Retail giant Costco may have brought its own style of big-box retailing to Australia – but now it’s attempting to break into a new industry altogether with plans to open petrol stations.
Costco Australia managing director Patrick Noone has said the business will attempt to move into the multi-billion dollar petrol market controlled by supermarkets with stations attached to upcoming stores.
”If you can sell vegemite at a cheaper price on a full pallet, or a kilo tub, why can’t we sell gasoline?” he told Fairfax.
Noone was contacted by SmartCompany this morning, but was not available prior to publication.
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Costco has already threatened both Coles and Woolworths with an aggressive expansion plan. Moving into petrol would further confirm the company is aiming to disrupt the existing duopoly.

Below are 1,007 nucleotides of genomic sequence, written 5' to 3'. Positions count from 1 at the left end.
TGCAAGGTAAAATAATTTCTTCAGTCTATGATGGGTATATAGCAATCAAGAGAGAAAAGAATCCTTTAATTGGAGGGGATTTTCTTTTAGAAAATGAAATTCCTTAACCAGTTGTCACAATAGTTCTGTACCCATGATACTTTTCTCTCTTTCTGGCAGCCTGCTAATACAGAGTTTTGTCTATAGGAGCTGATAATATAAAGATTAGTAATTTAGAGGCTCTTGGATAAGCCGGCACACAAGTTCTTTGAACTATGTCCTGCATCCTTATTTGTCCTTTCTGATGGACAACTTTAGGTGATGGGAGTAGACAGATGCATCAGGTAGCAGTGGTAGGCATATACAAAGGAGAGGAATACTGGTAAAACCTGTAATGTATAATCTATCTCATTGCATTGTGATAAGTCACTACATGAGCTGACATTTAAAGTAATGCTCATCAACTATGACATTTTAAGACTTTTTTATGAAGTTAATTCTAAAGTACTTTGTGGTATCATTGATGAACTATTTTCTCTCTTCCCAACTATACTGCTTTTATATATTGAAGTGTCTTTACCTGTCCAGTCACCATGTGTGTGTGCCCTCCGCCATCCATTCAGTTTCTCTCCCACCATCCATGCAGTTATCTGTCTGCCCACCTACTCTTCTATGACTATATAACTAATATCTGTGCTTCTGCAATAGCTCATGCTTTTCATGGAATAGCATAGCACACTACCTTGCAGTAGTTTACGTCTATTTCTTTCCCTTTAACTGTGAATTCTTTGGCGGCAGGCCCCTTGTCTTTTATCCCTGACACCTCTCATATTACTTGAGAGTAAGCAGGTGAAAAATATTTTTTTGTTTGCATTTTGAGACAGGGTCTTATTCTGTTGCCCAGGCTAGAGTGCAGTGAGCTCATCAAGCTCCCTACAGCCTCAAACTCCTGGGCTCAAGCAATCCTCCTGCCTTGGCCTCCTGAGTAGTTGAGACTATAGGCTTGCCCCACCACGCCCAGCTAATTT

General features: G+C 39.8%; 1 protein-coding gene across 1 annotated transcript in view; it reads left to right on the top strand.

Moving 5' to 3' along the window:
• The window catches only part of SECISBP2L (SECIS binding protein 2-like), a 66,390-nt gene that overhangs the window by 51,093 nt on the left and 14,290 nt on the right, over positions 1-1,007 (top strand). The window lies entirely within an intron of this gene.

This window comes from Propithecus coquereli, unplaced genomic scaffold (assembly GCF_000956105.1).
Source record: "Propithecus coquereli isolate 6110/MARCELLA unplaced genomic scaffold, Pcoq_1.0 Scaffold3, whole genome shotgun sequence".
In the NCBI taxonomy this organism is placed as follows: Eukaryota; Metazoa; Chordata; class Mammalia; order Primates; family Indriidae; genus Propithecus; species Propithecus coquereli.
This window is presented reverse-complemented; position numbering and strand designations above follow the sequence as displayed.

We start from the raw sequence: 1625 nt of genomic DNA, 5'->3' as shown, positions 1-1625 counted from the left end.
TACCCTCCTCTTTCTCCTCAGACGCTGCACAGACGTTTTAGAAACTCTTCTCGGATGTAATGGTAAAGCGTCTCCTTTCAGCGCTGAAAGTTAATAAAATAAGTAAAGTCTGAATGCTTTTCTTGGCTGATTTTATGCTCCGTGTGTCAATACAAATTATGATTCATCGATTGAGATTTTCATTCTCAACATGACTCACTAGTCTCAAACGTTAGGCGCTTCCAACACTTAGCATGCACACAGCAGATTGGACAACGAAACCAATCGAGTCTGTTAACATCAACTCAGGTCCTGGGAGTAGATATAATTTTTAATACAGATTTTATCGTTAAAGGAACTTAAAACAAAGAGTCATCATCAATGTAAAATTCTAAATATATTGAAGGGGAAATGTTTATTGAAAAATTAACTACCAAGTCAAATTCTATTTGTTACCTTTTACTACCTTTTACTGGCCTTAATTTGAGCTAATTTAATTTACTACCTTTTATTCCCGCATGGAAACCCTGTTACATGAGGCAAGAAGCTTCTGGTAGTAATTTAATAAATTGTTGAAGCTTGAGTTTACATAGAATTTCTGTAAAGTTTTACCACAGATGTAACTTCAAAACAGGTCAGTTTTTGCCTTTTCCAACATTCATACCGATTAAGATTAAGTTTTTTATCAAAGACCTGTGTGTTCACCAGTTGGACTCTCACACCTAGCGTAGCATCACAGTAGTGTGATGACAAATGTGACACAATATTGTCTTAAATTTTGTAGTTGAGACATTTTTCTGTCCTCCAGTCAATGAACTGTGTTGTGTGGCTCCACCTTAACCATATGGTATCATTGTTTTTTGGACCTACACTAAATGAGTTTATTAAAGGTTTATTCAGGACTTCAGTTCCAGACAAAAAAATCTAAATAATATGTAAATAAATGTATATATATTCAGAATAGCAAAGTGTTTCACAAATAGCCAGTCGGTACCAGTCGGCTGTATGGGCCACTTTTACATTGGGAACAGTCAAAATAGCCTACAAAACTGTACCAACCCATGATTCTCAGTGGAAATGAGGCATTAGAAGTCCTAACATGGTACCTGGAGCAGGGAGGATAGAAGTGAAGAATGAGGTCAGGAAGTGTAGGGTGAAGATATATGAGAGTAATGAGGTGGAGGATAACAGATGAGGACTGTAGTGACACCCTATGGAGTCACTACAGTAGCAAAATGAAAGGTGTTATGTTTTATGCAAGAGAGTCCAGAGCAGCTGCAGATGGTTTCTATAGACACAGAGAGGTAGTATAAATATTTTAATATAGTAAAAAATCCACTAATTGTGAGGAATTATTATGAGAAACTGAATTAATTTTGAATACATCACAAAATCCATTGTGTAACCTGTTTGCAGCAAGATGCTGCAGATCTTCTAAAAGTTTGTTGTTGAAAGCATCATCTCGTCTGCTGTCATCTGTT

The company is planning for petrol stations to be attached to a second store in Sydney and a store in Brisbane – both of which are still in the planning stages. The company’s existing stores, including a site under construction in Ringwood, Victoria, won’t carry petrol stations.
Noone said the company will search for sites that allow petrol stations as part of its rollout plan, saying he believes the company will be able to sell petrol at cheaper prices than customers can receive at supermarkets.
”The petrol stations [in the US] are busy all the time…the [petrol] is usually a few pennies per litre better off and it attracts members, for sure.”
The major supermarkets offer discounts for petrol if customers spend money in-store, with discounts ranging from as low as a few cents per litre to as much as 40 cents during certain discounts or limited offer periods.
It’s certainly been a huge year for the US retail giant.
In February it was revealed the company received $140 million from its parent to fuel national expansion, with a plan for as many as 20 stores.
It also confirmed it would open a second store in Melbourne, in the suburb of Ringwood, with Noone saying at the time the company was planning for multiple sites in each major city.
‘It’s a dynamic business model,” Noone told SmartCompany at the time. “We do one, and if it does well, then we do a second, and then a third or a fourth, and so on.”
This article first appeared at SmartCompany.